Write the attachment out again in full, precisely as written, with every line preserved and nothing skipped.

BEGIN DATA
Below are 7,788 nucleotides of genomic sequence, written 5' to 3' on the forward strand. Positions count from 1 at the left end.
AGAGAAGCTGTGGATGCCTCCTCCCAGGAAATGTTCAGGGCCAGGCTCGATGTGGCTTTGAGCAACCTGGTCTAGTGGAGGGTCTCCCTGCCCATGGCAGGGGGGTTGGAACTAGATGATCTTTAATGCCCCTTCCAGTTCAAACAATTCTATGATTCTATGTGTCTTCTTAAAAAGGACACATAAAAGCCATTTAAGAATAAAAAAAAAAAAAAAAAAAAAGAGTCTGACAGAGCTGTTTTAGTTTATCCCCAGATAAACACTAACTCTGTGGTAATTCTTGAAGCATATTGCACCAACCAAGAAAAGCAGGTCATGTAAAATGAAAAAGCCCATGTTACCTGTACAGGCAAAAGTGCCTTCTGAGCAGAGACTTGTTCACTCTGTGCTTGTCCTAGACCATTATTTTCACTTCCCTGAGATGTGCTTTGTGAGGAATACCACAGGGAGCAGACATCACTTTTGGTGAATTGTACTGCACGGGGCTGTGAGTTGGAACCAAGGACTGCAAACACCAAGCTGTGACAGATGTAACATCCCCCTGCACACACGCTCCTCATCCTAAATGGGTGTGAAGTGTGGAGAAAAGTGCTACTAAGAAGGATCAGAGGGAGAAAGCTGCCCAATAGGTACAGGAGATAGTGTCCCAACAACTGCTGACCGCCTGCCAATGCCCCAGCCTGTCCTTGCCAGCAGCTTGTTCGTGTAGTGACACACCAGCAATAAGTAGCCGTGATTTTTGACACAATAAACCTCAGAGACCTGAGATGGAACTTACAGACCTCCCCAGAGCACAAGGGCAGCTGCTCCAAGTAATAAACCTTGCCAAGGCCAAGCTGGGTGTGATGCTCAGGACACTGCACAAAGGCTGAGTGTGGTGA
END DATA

Below are 7,788 nucleotides of genomic sequence, written 5' to 3' on the forward strand. Positions count from 1 at the left end.
AGAGAAGCTGTGGATGCCTCCTCCCAGGAAATGTTCAGGGCCAGGCTCGATGTGGCTTTGAGCAACCTGGTCTAGTGGAGGGTCTCCCTGCCCATGGCAGGGGGGTTGGAACTAGATGATCTTTAATGCCCCTTCCAGTTCAAACAATTCTATGATTCTATGTGTCTTCTTAAAAAGGACACATAAAAGCCATTTAAGAATAAAAAAAAAAAAAAAAAAAAAGAGTCTGACAGAGCTGTTTTAGTTTATCCCCAGATAAACACTAACTCTGTGGTAATTCTTGAAGCATATTGCACCAACCAAGAAAAGCAGGTCATGTAAAATGAAAAAGCCCATGTTACCTGTACAGGCAAAAGTGCCTTCTGAGCAGAGACTTGTTCACTCTGTGCTTGTCCTAGACCATTATTTTCACTTCCCTGAGATGTGCTTTGTGAGGAATACCACAGGGAGCAGACATCACTTTTGGTGAATTGTACTGCACGGGGCTGTGAGTTGGAACCAAGGACTGCAAACACCAAGCTGTGACAGATGTAACATCCCCCTGCACACACGCTCCTCATCCTAAATGGGTGTGAAGTGTGGAGAAAAGTGCTACTAAGAAGGATCAGAGGGAGAAAGCTGCCCAATAGGTACAGGAGATAGTGTCCCAACAACTGCTGACCGCCTGCCAATGCCCCAGCCTGTCCTTGCCAGCAGCTTGTTCGTGTAGTGACACACCAGCAATAAGTAGCCGTGATTTTTGACACAATAAACCTCAGAGACCTGAGATGGAACTTACAGACCTCCCCAGAGCACAAGGGCAGCTGCTCCAAGTAATAAACCTTGCCAAGGCCAAGCTGGGTGTGATGCTCAGGACACTGCACAAAGGCTGAGTGTGGTGA